Why Marshmello wears a mask:

    Shalizi: “It doesn’t matter who’s under this helmet. The ethos of the brand is creating something that doesn’t symbolize one person as an icon, but a movement of people.”

    How the mask creates curiosity:

    Marshmello: “It’s not every day you see something like Marshmello … You’re like, ‘Wait, what does [he] even do?’ You search and find the music.”

    How he’s instantly recognizable, unlike many DJ/producers:

    Shalizi: “It’s like Coca-Cola … When you see red and white, what do you think? We created an unforgettable ­character; a logo, essentially.”

    How wearing a mask helps him avoid the spotlight:

    Marshmello: “Everybody says, ‘Man, you have it made.’ … [Fame] is such a volatile ­situation, and it’ll usually change people for the worse. I’m happy not to be in that.”

    Why he turned down offers from major labels:

    Shalizi: “[The offers] weren’t genuine … It was like, ‘We don’t know if you’re real, but we’re willing to throw sh#t at the wall and see if it sticks.’”
    Marshmello: “We bet on ourselves.”

    Related: Migos Team With Marshmello for New Single and Video, ‘Danger’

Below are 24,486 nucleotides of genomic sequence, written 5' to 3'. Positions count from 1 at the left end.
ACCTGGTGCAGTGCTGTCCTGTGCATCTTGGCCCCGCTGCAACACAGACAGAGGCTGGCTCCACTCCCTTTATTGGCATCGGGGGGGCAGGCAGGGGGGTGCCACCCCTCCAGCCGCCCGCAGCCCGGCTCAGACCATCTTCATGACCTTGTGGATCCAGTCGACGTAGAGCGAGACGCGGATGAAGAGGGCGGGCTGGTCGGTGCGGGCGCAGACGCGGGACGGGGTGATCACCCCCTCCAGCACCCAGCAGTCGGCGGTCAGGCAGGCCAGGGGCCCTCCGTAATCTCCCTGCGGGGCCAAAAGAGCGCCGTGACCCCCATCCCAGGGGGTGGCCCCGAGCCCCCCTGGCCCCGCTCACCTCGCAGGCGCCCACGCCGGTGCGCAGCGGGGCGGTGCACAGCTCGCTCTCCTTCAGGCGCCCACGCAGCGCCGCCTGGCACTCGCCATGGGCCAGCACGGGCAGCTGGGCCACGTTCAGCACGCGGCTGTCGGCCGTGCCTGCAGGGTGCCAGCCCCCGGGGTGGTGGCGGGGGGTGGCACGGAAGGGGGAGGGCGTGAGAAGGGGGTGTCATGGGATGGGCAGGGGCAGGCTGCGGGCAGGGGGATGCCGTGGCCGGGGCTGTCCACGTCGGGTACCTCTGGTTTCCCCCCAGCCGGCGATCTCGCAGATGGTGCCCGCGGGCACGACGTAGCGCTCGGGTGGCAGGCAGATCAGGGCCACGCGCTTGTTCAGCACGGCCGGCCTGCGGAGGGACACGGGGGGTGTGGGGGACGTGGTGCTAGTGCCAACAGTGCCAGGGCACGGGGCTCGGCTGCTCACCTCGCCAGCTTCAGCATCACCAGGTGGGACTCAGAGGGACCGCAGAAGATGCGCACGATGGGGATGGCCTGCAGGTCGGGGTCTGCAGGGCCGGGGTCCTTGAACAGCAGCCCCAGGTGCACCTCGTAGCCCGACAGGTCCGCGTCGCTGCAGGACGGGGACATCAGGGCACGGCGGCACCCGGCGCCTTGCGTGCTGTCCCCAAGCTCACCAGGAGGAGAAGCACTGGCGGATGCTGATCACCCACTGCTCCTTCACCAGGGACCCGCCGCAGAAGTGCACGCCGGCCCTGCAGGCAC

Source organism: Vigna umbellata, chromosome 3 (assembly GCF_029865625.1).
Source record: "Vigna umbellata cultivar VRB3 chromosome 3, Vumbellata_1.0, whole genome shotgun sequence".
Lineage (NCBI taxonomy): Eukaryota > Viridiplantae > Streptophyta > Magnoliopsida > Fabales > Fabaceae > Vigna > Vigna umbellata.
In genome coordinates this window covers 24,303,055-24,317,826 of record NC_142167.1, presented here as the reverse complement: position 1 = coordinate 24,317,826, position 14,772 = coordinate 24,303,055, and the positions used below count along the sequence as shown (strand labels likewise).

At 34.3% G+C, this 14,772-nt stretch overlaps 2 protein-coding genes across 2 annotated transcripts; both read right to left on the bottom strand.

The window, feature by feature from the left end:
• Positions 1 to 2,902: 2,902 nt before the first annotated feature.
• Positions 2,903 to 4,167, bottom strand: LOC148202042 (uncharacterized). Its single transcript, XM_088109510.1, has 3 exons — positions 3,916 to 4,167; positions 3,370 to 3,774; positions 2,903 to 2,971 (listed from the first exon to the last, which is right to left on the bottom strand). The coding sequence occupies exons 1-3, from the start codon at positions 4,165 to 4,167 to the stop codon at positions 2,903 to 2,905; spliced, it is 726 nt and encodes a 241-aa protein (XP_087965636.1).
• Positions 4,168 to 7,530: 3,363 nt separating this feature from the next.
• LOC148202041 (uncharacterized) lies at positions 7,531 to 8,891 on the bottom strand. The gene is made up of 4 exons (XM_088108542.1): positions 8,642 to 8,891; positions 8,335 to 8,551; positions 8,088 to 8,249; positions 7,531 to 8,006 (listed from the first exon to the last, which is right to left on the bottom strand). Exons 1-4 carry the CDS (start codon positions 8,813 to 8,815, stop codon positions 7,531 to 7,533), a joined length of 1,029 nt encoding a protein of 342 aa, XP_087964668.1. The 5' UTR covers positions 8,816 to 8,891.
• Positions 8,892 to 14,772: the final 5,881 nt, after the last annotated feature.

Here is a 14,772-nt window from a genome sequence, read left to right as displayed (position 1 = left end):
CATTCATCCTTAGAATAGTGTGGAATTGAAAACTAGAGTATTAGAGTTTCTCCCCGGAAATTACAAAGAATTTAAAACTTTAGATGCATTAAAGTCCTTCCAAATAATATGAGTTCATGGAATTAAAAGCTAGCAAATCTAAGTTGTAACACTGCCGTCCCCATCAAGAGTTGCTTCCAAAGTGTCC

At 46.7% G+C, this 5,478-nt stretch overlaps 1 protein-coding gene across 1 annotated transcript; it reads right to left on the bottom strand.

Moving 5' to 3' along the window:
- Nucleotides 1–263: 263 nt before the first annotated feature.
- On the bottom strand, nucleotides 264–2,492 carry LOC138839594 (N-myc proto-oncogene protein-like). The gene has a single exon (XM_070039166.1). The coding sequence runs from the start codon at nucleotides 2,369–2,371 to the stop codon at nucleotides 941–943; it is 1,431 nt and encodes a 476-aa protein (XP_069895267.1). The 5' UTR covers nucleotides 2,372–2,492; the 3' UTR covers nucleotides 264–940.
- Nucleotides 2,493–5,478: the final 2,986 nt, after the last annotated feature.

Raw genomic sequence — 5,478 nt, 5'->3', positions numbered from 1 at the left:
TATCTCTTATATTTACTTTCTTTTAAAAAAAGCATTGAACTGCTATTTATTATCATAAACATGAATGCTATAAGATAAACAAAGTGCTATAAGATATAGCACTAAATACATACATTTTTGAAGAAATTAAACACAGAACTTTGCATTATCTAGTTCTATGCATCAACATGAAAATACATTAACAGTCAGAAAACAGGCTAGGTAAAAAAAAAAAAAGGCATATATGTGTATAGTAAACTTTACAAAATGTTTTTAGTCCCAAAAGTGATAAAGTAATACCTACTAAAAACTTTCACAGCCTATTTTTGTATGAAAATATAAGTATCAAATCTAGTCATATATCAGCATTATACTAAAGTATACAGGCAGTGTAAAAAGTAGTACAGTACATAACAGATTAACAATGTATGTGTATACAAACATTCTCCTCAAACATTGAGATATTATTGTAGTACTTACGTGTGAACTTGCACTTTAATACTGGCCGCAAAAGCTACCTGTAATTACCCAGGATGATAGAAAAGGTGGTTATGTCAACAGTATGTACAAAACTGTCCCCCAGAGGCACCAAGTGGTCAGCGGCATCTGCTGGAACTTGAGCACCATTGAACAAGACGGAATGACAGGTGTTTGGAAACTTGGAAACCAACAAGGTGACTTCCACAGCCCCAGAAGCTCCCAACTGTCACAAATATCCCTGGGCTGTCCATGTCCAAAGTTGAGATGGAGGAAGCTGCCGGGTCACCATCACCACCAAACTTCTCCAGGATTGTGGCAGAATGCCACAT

• DJ Snake Launches His Own Record Label

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    DJ Snake performs at XS Las Vegas on January 22, 2018. (Source: Facebook)

    DJ Snake has launched his record label, Premiere Classe. The label, which is set to drop its first release “Whistle” by DJ/producers 4B and TEEZ on Wednesday, will feature artists across the world.

    In addition to releasing popular tracks, Snake is an influential tastemaker. DJs and fans alike often check his playlists to see which tracks he has played, so it makes sense that he has started a label.

    In February, Snake released a dancehall-influenced single titled “Magenta Riddim.” The track was one of DJcity’s most downloaded songs of the month.

    The Paris native announced the news on social media:

    Today, I’m announcing the launch of my very own record label “Premiere Classe”. This has always been a dream of mine. I wanted to first build a platform and then use it to shine a light on music/people that I believe in. This record label is for people across all corners of the world, to showcase all genres of music. I grew up influenced by different cultures, sounds, feelings, emotions and I want “Premiere Classe’’ to be a representation of that. I was given a chance some time ago and it changed my life forever, I want to be able to give the same chance to the next generation of artists. There’s a new wave coming, and we are going to be a part of it. No politics. Just dope shit. This is history in the making, here we go. William (DJ Snake)

    A post shared by djsnake (@djsnake) on